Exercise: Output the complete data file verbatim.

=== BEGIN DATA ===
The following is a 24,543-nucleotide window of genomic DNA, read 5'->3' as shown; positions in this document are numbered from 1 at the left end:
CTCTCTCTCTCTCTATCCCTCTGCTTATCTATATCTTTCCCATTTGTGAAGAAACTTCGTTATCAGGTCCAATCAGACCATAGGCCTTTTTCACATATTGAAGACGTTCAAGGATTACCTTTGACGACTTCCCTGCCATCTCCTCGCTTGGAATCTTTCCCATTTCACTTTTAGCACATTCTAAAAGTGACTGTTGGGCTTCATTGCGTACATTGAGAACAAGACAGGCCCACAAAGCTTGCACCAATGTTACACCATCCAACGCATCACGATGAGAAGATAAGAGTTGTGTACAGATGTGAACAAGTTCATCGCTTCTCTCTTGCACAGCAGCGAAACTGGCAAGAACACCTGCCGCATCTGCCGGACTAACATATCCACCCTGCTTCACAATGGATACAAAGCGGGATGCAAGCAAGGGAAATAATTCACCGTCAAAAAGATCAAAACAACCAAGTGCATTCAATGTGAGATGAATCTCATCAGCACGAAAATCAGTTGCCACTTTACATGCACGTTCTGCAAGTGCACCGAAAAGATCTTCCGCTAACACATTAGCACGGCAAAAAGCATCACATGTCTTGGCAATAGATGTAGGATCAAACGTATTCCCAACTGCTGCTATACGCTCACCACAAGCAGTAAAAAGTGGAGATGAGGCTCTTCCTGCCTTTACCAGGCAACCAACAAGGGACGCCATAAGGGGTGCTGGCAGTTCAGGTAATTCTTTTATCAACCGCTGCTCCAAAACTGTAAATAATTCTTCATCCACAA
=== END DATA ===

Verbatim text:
The following is a 24,543-nucleotide window of genomic DNA, read 5'->3' as shown; positions in this document are numbered from 1 at the left end:
CTCTCTCTCTCTCTATCCCTCTGCTTATCTATATCTTTCCCATTTGTGAAGAAACTTCGTTATCAGGTCCAATCAGACCATAGGCCTTTTTCACATATTGAAGACGTTCAAGGATTACCTTTGACGACTTCCCTGCCATCTCCTCGCTTGGAATCTTTCCCATTTCACTTTTAGCACATTCTAAAAGTGACTGTTGGGCTTCATTGCGTACATTGAGAACAAGACAGGCCCACAAAGCTTGCACCAATGTTACACCATCCAACGCATCACGATGAGAAGATAAGAGTTGTGTACAGATGTGAACAAGTTCATCGCTTCTCTCTTGCACAGCAGCGAAACTGGCAAGAACACCTGCCGCATCTGCCGGACTAACATATCCACCCTGCTTCACAATGGATACAAAGCGGGATGCAAGCAAGGGAAATAATTCACCGTCAAAAAGATCAAAACAACCAAGTGCATTCAATGTGAGATGAATCTCATCAGCACGAAAATCAGTTGCCACTTTACATGCACGTTCTGCAAGTGCACCGAAAAGATCTTCCGCTAACACATTAGCACGGCAAAAAGCATCACATGTCTTGGCAATAGATGTAGGATCAAACGTATTCCCAACTGCTGCTATACGCTCACCACAAGCAGTAAAAAGTGGAGATGAGGCTCTTCCTGCCTTTACCAGGCAACCAACAAGGGACGCCATAAGGGGTGCTGGCAGTTCAGGTAATTCTTTTATCAACCGCTGCTCCAAAACTGTAAATAATTCTTCATCCACAA